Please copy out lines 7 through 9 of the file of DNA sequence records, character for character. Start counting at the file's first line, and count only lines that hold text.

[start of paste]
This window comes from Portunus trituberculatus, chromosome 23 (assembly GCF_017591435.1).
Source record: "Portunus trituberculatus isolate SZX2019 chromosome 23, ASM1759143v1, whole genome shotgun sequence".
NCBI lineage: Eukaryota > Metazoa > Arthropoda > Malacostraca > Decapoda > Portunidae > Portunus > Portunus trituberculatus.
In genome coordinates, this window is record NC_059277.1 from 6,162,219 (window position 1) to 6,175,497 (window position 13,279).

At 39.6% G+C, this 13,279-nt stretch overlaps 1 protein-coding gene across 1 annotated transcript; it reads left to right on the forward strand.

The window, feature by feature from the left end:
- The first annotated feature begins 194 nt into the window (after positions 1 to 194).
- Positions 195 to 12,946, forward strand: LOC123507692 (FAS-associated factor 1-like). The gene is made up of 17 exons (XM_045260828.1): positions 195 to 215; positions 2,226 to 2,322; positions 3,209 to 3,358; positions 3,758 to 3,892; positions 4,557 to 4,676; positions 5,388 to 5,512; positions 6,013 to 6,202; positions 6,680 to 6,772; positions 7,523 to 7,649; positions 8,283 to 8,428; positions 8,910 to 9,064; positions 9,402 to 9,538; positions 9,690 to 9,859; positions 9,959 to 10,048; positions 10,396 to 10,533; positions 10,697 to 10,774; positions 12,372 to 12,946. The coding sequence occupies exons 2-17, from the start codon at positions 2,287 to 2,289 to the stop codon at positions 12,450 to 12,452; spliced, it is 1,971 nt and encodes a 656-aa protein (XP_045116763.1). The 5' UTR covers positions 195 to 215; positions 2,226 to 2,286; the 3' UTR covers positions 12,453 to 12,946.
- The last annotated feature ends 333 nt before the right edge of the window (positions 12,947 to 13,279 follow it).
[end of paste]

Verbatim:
- The first annotated feature begins 194 nt into the window (after positions 1 to 194).
- Positions 195 to 12,946, forward strand: LOC123507692 (FAS-associated factor 1-like). The gene is made up of 17 exons (XM_045260828.1): positions 195 to 215; positions 2,226 to 2,322; positions 3,209 to 3,358; positions 3,758 to 3,892; positions 4,557 to 4,676; positions 5,388 to 5,512; positions 6,013 to 6,202; positions 6,680 to 6,772; positions 7,523 to 7,649; positions 8,283 to 8,428; positions 8,910 to 9,064; positions 9,402 to 9,538; positions 9,690 to 9,859; positions 9,959 to 10,048; positions 10,396 to 10,533; positions 10,697 to 10,774; positions 12,372 to 12,946. The coding sequence occupies exons 2-17, from the start codon at positions 2,287 to 2,289 to the stop codon at positions 12,450 to 12,452; spliced, it is 1,971 nt and encodes a 656-aa protein (XP_045116763.1). The 5' UTR covers positions 195 to 215; positions 2,226 to 2,286; the 3' UTR covers positions 12,453 to 12,946.
- The last annotated feature ends 333 nt before the right edge of the window (positions 12,947 to 13,279 follow it).